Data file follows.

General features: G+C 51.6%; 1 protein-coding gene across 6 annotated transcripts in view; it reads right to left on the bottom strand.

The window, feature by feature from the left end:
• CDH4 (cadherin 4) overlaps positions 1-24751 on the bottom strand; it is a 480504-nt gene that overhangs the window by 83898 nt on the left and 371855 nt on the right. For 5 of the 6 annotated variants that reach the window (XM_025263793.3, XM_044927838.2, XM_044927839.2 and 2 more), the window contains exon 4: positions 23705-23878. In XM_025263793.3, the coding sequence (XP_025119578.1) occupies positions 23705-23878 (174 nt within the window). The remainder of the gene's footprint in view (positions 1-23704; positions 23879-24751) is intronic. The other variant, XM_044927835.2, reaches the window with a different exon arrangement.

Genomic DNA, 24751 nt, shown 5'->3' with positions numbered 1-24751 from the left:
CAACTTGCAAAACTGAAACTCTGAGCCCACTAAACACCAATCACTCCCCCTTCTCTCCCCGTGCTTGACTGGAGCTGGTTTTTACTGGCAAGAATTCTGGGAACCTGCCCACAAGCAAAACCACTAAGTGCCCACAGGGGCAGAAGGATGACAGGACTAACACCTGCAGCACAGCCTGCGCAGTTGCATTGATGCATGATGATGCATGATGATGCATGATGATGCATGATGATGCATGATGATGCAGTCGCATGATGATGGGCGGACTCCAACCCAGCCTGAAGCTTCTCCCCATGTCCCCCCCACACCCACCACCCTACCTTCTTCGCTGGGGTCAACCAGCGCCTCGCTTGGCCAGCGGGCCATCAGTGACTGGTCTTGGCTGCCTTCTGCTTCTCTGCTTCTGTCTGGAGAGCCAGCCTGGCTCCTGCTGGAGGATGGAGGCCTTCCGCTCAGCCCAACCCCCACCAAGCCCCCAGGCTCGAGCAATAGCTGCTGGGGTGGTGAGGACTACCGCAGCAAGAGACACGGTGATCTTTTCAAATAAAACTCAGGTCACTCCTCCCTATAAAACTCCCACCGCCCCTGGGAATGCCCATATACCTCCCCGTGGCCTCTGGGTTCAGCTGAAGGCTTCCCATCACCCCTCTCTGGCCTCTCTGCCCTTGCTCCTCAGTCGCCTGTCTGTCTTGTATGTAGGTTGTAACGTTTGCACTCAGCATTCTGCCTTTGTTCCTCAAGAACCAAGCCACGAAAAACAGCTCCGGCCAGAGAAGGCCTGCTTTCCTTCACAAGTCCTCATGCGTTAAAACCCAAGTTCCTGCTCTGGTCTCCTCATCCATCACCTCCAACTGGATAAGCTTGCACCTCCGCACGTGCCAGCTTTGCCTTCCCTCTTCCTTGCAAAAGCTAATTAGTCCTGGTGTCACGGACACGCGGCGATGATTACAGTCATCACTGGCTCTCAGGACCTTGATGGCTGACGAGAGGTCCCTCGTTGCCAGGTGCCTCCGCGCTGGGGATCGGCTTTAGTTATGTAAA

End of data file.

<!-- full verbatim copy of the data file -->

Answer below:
General features: G+C 51.6%; 1 protein-coding gene across 6 annotated transcripts in view; it reads right to left on the bottom strand.

The window, feature by feature from the left end:
• CDH4 (cadherin 4) overlaps positions 1-24751 on the bottom strand; it is a 480504-nt gene that overhangs the window by 83898 nt on the left and 371855 nt on the right. For 5 of the 6 annotated variants that reach the window (XM_025263793.3, XM_044927838.2, XM_044927839.2 and 2 more), the window contains exon 4: positions 23705-23878. In XM_025263793.3, the coding sequence (XP_025119578.1) occupies positions 23705-23878 (174 nt within the window). The remainder of the gene's footprint in view (positions 1-23704; positions 23879-24751) is intronic. The other variant, XM_044927835.2, reaches the window with a different exon arrangement.

Genomic DNA, 24751 nt, shown 5'->3' with positions numbered 1-24751 from the left:
CAACTTGCAAAACTGAAACTCTGAGCCCACTAAACACCAATCACTCCCCCTTCTCTCCCCGTGCTTGACTGGAGCTGGTTTTTACTGGCAAGAATTCTGGGAACCTGCCCACAAGCAAAACCACTAAGTGCCCACAGGGGCAGAAGGATGACAGGACTAACACCTGCAGCACAGCCTGCGCAGTTGCATTGATGCATGATGATGCATGATGATGCATGATGATGCATGATGATGCATGATGATGCAGTCGCATGATGATGGGCGGACTCCAACCCAGCCTGAAGCTTCTCCCCATGTCCCCCCCACACCCACCACCCTACCTTCTTCGCTGGGGTCAACCAGCGCCTCGCTTGGCCAGCGGGCCATCAGTGACTGGTCTTGGCTGCCTTCTGCTTCTCTGCTTCTGTCTGGAGAGCCAGCCTGGCTCCTGCTGGAGGATGGAGGCCTTCCGCTCAGCCCAACCCCCACCAAGCCCCCAGGCTCGAGCAATAGCTGCTGGGGTGGTGAGGACTACCGCAGCAAGAGACACGGTGATCTTTTCAAATAAAACTCAGGTCACTCCTCCCTATAAAACTCCCACCGCCCCTGGGAATGCCCATATACCTCCCCGTGGCCTCTGGGTTCAGCTGAAGGCTTCCCATCACCCCTCTCTGGCCTCTCTGCCCTTGCTCCTCAGTCGCCTGTCTGTCTTGTATGTAGGTTGTAACGTTTGCACTCAGCATTCTGCCTTTGTTCCTCAAGAACCAAGCCACGAAAAACAGCTCCGGCCAGAGAAGGCCTGCTTTCCTTCACAAGTCCTCATGCGTTAAAACCCAAGTTCCTGCTCTGGTCTCCTCATCCATCACCTCCAACTGGATAAGCTTGCACCTCCGCACGTGCCAGCTTTGCCTTCCCTCTTCCTTGCAAAAGCTAATTAGTCCTGGTGTCACGGACACGCGGCGATGATTACAGTCATCACTGGCTCTCAGGACCTTGATGGCTGACGAGAGGTCCCTCGTTGCCAGGTGCCTCCGCGCTGGGGATCGGCTTTAGTTATGTAAA